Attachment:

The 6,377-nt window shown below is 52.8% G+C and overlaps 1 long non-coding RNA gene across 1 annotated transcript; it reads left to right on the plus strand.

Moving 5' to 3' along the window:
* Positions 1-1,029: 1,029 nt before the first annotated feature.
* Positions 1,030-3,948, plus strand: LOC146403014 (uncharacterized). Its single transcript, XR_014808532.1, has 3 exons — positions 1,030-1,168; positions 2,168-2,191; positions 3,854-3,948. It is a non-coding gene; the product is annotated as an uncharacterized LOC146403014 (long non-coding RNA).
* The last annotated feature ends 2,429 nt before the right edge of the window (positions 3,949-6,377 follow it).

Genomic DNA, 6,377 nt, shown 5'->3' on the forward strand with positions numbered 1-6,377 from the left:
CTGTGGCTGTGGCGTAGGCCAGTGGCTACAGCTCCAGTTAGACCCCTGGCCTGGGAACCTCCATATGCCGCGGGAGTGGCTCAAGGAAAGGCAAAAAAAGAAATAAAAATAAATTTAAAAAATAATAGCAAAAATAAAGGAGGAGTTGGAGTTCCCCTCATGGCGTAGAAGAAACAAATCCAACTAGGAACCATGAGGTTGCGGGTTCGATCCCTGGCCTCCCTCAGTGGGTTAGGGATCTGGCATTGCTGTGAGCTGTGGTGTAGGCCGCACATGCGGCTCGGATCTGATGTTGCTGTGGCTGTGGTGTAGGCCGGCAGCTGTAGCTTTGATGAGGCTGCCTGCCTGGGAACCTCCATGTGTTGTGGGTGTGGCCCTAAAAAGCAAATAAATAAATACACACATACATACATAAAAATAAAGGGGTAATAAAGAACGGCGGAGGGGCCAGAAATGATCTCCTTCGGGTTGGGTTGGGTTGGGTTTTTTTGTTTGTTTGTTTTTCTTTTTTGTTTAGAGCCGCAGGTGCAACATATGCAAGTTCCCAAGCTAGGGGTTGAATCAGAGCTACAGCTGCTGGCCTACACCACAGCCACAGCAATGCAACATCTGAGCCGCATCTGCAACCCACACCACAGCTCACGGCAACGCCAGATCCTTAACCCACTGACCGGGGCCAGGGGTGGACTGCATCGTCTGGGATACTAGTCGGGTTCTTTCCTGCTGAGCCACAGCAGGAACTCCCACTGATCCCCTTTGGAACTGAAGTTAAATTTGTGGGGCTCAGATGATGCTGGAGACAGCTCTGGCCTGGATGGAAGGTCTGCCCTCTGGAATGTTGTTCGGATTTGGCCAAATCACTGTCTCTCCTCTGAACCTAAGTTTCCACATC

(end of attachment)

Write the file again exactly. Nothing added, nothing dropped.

The 6,377-nt window shown below is 52.8% G+C and overlaps 1 long non-coding RNA gene across 1 annotated transcript; it reads left to right on the plus strand.

Moving 5' to 3' along the window:
* Positions 1-1,029: 1,029 nt before the first annotated feature.
* Positions 1,030-3,948, plus strand: LOC146403014 (uncharacterized). Its single transcript, XR_014808532.1, has 3 exons — positions 1,030-1,168; positions 2,168-2,191; positions 3,854-3,948. It is a non-coding gene; the product is annotated as an uncharacterized LOC146403014 (long non-coding RNA).
* The last annotated feature ends 2,429 nt before the right edge of the window (positions 3,949-6,377 follow it).

Genomic DNA, 6,377 nt, shown 5'->3' on the forward strand with positions numbered 1-6,377 from the left:
CTGTGGCTGTGGCGTAGGCCAGTGGCTACAGCTCCAGTTAGACCCCTGGCCTGGGAACCTCCATATGCCGCGGGAGTGGCTCAAGGAAAGGCAAAAAAAGAAATAAAAATAAATTTAAAAAATAATAGCAAAAATAAAGGAGGAGTTGGAGTTCCCCTCATGGCGTAGAAGAAACAAATCCAACTAGGAACCATGAGGTTGCGGGTTCGATCCCTGGCCTCCCTCAGTGGGTTAGGGATCTGGCATTGCTGTGAGCTGTGGTGTAGGCCGCACATGCGGCTCGGATCTGATGTTGCTGTGGCTGTGGTGTAGGCCGGCAGCTGTAGCTTTGATGAGGCTGCCTGCCTGGGAACCTCCATGTGTTGTGGGTGTGGCCCTAAAAAGCAAATAAATAAATACACACATACATACATAAAAATAAAGGGGTAATAAAGAACGGCGGAGGGGCCAGAAATGATCTCCTTCGGGTTGGGTTGGGTTGGGTTTTTTTGTTTGTTTGTTTTTCTTTTTTGTTTAGAGCCGCAGGTGCAACATATGCAAGTTCCCAAGCTAGGGGTTGAATCAGAGCTACAGCTGCTGGCCTACACCACAGCCACAGCAATGCAACATCTGAGCCGCATCTGCAACCCACACCACAGCTCACGGCAACGCCAGATCCTTAACCCACTGACCGGGGCCAGGGGTGGACTGCATCGTCTGGGATACTAGTCGGGTTCTTTCCTGCTGAGCCACAGCAGGAACTCCCACTGATCCCCTTTGGAACTGAAGTTAAATTTGTGGGGCTCAGATGATGCTGGAGACAGCTCTGGCCTGGATGGAAGGTCTGCCCTCTGGAATGTTGTTCGGATTTGGCCAAATCACTGTCTCTCCTCTGAACCTAAGTTTCCACATC